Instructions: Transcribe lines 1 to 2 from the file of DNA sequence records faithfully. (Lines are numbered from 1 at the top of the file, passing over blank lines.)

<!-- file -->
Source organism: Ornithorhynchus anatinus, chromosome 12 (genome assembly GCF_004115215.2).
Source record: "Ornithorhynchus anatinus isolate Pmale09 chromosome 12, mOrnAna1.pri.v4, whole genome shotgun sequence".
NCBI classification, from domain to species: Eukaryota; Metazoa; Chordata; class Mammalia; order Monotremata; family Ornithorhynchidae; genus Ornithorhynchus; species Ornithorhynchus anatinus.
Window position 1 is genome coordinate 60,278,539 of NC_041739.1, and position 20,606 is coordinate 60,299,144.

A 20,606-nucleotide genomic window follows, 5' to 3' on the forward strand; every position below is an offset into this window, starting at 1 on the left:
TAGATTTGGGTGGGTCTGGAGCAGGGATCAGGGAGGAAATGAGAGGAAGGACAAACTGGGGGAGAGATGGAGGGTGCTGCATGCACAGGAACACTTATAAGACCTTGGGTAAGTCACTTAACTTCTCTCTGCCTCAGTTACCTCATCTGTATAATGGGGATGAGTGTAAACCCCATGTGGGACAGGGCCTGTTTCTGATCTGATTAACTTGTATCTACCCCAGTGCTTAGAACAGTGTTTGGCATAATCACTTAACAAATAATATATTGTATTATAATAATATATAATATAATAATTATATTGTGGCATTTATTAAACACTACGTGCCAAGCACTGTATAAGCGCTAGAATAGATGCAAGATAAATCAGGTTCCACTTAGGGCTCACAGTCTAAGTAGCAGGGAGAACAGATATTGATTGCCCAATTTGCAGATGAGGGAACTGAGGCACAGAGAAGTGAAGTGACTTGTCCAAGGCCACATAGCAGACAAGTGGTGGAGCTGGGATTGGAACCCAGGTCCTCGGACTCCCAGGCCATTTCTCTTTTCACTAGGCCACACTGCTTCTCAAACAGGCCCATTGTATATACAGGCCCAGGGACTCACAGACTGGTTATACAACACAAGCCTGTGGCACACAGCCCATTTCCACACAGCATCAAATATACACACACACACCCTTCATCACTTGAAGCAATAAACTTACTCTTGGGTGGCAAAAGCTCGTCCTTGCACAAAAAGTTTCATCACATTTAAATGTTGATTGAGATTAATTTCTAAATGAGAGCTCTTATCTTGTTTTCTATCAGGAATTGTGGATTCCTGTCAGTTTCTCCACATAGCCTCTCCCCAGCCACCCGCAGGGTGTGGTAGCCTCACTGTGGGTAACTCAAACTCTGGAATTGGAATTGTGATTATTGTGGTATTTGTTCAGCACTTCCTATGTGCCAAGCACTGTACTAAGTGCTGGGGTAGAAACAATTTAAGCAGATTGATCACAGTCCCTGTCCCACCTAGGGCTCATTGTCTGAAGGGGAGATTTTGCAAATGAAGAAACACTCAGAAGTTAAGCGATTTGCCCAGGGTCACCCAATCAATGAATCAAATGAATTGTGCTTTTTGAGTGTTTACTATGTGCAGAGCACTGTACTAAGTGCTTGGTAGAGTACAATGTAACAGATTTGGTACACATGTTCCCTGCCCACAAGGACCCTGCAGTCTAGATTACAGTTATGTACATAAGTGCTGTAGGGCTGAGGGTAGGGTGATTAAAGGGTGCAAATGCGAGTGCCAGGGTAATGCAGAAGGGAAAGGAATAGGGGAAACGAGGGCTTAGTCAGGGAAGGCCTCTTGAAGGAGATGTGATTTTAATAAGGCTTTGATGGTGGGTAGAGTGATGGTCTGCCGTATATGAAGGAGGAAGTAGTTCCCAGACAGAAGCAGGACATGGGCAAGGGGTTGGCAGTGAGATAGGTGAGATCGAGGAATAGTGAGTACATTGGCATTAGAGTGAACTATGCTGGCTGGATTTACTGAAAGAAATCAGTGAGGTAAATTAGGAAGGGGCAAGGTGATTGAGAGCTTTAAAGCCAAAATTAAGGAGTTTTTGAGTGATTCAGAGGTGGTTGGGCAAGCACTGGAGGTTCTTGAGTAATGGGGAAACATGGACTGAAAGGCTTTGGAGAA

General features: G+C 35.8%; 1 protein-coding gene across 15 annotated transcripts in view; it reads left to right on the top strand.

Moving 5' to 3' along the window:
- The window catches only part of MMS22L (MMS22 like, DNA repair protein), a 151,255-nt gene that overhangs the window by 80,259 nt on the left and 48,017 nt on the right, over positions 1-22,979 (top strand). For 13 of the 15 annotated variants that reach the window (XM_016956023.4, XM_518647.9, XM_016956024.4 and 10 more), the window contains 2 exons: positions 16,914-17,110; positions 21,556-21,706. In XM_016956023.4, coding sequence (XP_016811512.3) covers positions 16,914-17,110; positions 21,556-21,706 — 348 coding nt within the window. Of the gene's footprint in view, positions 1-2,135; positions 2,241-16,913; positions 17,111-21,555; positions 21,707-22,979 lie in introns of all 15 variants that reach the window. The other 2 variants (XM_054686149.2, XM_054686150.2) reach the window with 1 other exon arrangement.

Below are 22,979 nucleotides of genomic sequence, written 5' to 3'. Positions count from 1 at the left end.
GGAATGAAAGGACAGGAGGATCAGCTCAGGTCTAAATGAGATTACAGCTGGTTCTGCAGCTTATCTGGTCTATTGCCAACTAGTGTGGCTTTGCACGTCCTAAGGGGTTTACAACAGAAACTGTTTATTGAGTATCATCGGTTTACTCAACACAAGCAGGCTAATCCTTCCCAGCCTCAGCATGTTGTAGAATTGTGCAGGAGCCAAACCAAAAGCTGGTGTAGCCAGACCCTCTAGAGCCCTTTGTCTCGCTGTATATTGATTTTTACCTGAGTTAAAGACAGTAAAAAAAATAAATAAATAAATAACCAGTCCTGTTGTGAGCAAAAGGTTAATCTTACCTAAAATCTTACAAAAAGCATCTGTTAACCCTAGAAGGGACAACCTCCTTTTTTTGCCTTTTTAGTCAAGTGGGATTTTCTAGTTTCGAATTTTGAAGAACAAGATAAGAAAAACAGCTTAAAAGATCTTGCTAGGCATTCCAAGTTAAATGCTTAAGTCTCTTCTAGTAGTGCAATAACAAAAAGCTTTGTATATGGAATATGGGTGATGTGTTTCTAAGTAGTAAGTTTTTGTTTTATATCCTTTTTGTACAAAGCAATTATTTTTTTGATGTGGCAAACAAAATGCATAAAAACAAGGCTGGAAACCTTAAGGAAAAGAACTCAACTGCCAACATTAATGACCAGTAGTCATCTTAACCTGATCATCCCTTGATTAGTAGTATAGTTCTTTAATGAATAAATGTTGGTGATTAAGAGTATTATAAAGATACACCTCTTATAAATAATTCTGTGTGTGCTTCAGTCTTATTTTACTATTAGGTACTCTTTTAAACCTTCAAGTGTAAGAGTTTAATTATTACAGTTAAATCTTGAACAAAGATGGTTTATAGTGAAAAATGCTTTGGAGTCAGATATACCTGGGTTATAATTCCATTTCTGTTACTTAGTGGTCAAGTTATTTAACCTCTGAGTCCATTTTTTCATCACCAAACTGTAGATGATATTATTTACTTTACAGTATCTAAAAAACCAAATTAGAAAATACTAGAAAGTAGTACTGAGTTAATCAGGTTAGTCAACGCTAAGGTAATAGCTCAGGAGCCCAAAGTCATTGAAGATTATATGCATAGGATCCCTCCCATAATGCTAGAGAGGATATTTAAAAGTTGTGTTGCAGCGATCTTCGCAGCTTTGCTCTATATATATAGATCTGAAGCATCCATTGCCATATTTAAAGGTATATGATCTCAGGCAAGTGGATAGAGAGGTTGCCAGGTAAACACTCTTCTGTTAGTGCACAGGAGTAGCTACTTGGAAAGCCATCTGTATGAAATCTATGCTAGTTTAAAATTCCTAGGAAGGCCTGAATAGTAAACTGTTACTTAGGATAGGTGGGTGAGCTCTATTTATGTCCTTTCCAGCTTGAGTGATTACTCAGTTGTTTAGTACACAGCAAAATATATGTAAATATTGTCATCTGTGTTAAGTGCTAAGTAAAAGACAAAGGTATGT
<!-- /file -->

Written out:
Source organism: Ornithorhynchus anatinus, chromosome 12 (genome assembly GCF_004115215.2).
Source record: "Ornithorhynchus anatinus isolate Pmale09 chromosome 12, mOrnAna1.pri.v4, whole genome shotgun sequence".